You graduate college. You start your career. You find the love of your life. You buy a home.
You might not complete these milestones in that order, but most young Americans judge their success in life by how many of these action items they’ve completed. Fortunately, the first three are relatively straightforward; unfortunately, the last one is not.
Buying your first home is incredibly complicated, not to mention expensive. However, many young adults jump into home searching without enough research and end up ruining their chances at happiness and financial solvency. If you are in the midst of looking for your first home, you might be jeopardizing your future by practicing any of the following terrible home-buying habits.
You Don’t Know What You Can Afford
You shouldn’t blindly trust lenders to tell you what you can afford in a home. Instead, you should spend a month or two tracking your expenses — including contributions to emergency savings and retirement accounts as well as insurance premiums or vacations — to get a near-perfect picture of how much of your income is already accounted for. Whatever leftover pay you have can go to buying your first home. You can input this figure into a mortgage calculator to get a more feasible payment estimate before you acquire first-time home-buyer loans.
You Aren’t Factoring in Additional Expenses
Your down payment on a home might be the single biggest amount of money you’ve spent in your life, but that chunk of change and your monthly mortgage are far from the only expenses associated with home ownership. Home owners must pay property taxes, and how much you add to your annual taxes will depend on the value of your home and your location. Additionally, you will need to pay home insurance, which is more expensive than renter’s insurance. You might even be required to pay homeowner’s association fees in addition to expenses to maintain your own property, such as a lawn mower or new exterior painting. Houses are significant investments, even beyond the initial purchase.
You Keep Putting off Qualification
It is imperative that you qualify for a mortgage before you shop for a home. Many agents and sellers won’t even work with homebuyers who lack pre-qualification because it is a sign that they won’t be able to acquire the loan when they want to buy. As soon as you decide you want to buy a home, you should seek pre-qualification at least — and you might even go so far as to get pre-approved for a loan. Then, agents and sellers know you have good credit and are serious about your offers to buy.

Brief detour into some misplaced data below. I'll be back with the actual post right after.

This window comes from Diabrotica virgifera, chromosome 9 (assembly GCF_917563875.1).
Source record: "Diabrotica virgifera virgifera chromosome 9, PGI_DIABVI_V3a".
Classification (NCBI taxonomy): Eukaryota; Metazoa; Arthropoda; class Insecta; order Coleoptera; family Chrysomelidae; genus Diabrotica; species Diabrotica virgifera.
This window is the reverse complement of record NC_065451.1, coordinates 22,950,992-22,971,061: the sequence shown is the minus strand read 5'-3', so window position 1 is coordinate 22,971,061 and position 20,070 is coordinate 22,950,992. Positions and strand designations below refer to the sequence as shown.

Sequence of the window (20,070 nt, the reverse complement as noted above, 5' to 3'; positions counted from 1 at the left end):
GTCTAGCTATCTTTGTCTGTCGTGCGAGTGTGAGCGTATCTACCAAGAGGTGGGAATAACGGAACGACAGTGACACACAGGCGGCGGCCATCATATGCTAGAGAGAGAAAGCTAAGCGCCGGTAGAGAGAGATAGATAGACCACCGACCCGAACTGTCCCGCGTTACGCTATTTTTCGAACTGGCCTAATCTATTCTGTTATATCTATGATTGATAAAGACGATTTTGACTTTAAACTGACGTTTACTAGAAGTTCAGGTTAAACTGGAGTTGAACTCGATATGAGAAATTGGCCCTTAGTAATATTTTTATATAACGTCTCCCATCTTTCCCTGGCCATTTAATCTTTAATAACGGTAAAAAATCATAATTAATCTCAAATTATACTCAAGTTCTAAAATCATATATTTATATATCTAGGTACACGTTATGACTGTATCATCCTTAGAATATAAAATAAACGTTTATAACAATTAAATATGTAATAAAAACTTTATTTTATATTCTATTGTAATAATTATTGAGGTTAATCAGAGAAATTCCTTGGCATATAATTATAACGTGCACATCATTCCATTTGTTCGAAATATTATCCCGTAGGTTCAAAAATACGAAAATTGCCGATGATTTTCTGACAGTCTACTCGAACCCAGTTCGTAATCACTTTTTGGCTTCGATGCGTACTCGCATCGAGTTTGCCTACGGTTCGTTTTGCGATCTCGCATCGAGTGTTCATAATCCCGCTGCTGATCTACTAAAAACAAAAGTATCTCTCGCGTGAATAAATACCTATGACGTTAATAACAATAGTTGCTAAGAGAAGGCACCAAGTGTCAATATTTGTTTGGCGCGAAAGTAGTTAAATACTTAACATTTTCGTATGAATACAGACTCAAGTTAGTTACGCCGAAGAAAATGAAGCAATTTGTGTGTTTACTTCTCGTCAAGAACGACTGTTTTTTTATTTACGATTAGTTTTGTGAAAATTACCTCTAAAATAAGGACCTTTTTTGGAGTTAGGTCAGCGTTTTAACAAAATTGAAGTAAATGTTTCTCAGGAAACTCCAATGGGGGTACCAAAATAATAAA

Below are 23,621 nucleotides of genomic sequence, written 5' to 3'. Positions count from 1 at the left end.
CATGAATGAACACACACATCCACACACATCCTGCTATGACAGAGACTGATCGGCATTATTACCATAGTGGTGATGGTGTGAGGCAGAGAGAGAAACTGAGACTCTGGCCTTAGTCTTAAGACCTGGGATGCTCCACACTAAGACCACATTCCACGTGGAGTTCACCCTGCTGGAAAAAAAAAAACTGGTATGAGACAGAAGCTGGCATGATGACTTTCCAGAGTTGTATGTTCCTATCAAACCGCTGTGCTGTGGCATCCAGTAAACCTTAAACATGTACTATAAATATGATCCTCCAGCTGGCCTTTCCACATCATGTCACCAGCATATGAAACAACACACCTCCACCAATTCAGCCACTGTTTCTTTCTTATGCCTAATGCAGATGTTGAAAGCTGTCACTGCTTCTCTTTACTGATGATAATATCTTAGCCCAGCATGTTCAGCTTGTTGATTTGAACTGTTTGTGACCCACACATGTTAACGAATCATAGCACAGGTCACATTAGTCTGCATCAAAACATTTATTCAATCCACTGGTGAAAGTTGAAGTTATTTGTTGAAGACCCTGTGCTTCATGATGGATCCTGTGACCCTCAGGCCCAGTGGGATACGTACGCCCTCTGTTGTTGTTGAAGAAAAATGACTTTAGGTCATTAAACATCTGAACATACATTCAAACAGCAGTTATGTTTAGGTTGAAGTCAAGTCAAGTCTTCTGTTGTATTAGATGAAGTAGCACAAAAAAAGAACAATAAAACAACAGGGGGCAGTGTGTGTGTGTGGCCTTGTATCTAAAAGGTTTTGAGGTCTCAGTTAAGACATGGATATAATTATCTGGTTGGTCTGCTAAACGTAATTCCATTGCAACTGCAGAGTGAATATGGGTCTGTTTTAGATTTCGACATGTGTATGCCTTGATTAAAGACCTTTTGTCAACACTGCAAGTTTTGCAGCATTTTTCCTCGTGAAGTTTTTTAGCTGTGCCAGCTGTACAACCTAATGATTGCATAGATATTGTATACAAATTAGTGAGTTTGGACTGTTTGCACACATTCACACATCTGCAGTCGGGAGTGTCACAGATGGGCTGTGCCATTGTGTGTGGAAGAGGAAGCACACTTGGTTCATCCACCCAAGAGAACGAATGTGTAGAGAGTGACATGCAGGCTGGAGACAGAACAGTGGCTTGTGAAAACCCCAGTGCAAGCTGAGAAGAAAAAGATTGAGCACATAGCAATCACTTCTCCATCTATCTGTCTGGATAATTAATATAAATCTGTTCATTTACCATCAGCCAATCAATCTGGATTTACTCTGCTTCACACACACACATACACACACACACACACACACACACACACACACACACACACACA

You Never Decided What’s Important
You might have a general idea of what you want in a house, but if you don’t commit those ideas to paper and highlight their necessity to your agent, you’ll probably end up buying a house that just isn’t right. You should spend time mulling over why you want to buy a house in the first place: the extra space? The privacy? The equity? Then, using that defining goal, you should make a list of imperative features for your future home.
You Are Nit-Picking
It shouldn’t be a deal-breaker if your master bedroom has hot pink walls, and it isn’t a permanent disaster if your living room has 70s-era cheap wood paneling. Cosmetic changes are relatively easy and inexpensive, which means they shouldn’t much influence your evaluation of a potential home. Similarly, there are plenty of repairs that significantly decrease a home’s price but really don’t cost all that much to fix. You should allow yourself to imagine your ideal home, but you shouldn’t be too inflexible in your vision to prohibit minor imperfections. Once you own the home, you can make all the cosmetic changes you want.
You Aren’t Picking Enough Nits
Then again, there are some imperfections that make it worthwhile to walk away. Serious damage to the roof, foundation, wiring, and plumbing can mean the home is a money pit and definitely not worth your investment. You should be careful not to get carried away by glamorous touches within a home, like new hardwood floors or granite counters. Instead, you should evaluate the bones of the house — and hire an experienced home inspector to do the same.
You Don’t Have Your Own Representation
You might think yourself smart for buying a home without your own agent, but any money you save is lost in the time and effort it takes you to do all that work yourself. You shouldn’t rely on the seller’s agent to act in your best interest, and you shouldn’t expect to find your dream home using online resources like Zillow and Trulia, which everyone has access to. Buyers’ agents have the skills and secrets to get you your dream home in no time, and they are well worth the relatively minor expense at closing.
Subscribe to get the free Master Your Money course!
Join the free email course and finally learn how to manage your money better, pay off debt, save more money, and reach financial freedom. Get our newsletter and get access to the freebie: